3. Merry Christmas, Marie! How much instant espresso and clove do you use? It’s not in Nick’s recipe but you mentioned you put in yours. Also, any other ingredients you put in yours that is not listed in ingredient list? Thank you so much! I love your blog and your wonderful recipes and photos! God Bless!

  4. Thank you so much for posting this! Once my nonna passed away, all of our Sicilian recipes had been lost! I attempted these cookies using other recipes I found online and they were all terrible. I decided to give it a final go the morning of my big family dinner using your recipe and they came our delicious! <3 Everyone loved the cookies

    • Oh how wonderful Brianna, I’m so glad you and your family liked them, they are a labor of love, that’s for sure!

  5. Sicilian Married to a Cuban says

    Thank you Thank you so much. I’ve missed these cookies since my mother became ill and passed away 3 years ago. She’d be proud that I’m going to try and tackle them this Christmas.

  6. I forgot the cinnamon!! But no worries, I simply rubbed a light fingertip full of it on the bottom (of each) of the finished cookies! You can’t tell and NOW they taste perfect!! Lol
    These are the lightest, most flaky & tender cucidati ever.

  7. When looking for an Italian recipe that will be exactly like my grandmother’s, you are the only one I trust! My grandmother wasn’t good at writing her recipes down so every year I try to recreate the things that she cooked and baked when we were little. Thanks to you, I’m able to do that!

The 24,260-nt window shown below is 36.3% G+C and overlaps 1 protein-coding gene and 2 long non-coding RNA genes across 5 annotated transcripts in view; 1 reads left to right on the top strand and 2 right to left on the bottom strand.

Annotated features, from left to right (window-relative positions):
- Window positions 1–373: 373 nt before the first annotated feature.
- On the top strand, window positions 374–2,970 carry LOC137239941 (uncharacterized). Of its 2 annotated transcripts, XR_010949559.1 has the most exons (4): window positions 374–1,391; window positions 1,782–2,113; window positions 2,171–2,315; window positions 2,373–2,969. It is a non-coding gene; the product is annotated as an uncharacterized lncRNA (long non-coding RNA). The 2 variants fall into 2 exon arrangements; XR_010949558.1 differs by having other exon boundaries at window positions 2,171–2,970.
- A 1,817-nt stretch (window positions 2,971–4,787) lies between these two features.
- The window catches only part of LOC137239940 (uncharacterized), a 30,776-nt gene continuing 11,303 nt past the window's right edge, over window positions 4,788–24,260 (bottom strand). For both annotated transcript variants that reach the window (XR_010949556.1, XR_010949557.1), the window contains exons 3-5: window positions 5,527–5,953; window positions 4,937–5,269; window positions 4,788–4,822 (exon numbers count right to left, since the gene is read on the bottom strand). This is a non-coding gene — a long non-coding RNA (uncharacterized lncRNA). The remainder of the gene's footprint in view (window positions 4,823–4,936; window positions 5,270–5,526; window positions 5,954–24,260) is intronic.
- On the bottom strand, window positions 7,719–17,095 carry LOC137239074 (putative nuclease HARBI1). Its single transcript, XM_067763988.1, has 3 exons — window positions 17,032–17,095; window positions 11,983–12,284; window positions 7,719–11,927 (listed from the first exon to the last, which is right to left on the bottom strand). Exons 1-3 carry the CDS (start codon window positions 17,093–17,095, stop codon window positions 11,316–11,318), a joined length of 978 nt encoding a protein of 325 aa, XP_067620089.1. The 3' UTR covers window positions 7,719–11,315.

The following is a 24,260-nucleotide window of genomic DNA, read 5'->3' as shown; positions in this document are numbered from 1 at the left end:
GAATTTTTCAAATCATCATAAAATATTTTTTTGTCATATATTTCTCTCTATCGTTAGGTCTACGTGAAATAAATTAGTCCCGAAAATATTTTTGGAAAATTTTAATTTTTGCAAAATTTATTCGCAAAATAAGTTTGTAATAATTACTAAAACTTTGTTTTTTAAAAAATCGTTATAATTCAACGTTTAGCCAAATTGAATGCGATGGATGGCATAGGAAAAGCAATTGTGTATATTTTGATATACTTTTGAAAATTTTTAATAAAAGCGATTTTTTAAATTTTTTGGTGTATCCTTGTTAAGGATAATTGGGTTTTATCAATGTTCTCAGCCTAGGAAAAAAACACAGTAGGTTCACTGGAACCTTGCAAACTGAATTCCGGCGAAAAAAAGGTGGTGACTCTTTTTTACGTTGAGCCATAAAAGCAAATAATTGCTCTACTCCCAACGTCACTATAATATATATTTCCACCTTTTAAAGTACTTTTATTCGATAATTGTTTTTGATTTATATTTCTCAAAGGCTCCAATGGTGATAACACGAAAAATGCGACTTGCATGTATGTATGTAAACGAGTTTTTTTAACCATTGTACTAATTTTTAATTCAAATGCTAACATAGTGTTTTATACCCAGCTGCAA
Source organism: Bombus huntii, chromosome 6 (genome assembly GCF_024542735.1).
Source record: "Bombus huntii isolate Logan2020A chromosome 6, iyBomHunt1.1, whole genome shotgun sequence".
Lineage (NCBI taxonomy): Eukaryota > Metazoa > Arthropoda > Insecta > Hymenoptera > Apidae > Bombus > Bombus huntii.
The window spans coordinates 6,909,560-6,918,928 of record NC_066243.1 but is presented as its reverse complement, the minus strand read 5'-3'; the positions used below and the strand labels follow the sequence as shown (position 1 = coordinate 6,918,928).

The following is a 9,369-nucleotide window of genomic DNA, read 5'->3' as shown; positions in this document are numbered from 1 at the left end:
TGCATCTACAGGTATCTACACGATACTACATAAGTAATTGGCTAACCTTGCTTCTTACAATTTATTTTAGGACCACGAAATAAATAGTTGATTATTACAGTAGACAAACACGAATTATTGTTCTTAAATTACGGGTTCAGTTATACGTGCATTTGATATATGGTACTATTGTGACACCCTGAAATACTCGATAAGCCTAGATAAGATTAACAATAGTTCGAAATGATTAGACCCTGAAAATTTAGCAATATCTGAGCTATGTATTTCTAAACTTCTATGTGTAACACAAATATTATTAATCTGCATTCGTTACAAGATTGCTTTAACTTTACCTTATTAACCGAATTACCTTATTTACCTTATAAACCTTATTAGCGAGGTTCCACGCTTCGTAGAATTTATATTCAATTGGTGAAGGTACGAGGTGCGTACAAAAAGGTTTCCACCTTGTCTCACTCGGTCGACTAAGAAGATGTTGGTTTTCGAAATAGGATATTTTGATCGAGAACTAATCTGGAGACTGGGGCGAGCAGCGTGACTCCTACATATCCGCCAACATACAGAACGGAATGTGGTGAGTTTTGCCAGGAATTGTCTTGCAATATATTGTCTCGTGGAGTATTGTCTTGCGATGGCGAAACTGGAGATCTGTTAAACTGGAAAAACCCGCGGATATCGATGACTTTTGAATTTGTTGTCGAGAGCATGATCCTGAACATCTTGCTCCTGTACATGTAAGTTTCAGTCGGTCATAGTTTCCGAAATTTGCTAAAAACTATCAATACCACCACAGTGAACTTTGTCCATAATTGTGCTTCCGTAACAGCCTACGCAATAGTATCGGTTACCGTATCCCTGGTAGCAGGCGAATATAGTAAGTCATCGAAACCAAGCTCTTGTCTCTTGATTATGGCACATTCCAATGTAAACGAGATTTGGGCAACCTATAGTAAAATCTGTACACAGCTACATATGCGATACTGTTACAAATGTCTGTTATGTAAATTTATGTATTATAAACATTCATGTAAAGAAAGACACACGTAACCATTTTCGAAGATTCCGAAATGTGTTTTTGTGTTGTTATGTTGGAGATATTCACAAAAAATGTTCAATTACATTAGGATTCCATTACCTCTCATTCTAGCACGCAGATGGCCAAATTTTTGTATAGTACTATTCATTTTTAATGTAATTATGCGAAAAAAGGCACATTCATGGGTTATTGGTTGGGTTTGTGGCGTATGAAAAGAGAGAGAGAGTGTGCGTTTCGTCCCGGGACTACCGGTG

Happy Holidays!

  8. I have been making the fig cookies for about 30 years. I have only one son who is interested in making them. Every one else just wants to eat them. I usually make about 200.

  9. Anonymous, go ahead and use the preserves, they will not be runny at all.

  10. These look so good, can’t wait to try this, in fact I’m getting all the ingredients to try it this weekend ! I have a question about the apricot preserves, wouldn’t these be too runny or can I just use dried apricots?

  11. wow you have so yummy food in your blog.

  12. Grazie Mille!!
    These look exactly like my grandmother’s, and helped me to remember how we made them!

  13. To anonymous Elaine in Mass.
    The fried ricotta filled pastry is called Casadeddi. (also used in chicken soup). However, we did not put honey on them. We used a mixture of sugar & cinnamon. There was another fried pastry called Pinulata… little dough logs stacked in a pile shaped like a cone & doused with honey & sprinkles or maraschino cherries

  14. My grandmother made these at Christmas also – it wasn’t Christmas without them. She did a few things differently though – as I remember anyway – she begin to make the filling soon after Thanksgiving – I guess so that the flavors had time to blend? Also, as I remember, she would cut the logs AFTER baking them. Every time I make them, they come out good, but not the same as Grandma’s. I will try your recipe next – wouldn’t it be wonderful if it could compare to my Grandmother’s. There was also another fried pastry that was always made at Christmas – it was about 3 inches square, filled with ricotta, fried, and then drizzled with honey and colored sprinkles. No one seems to know what I am talking about – this was about 50 years ago, so I could very well be remembering it wrong :>) Elaine in Mass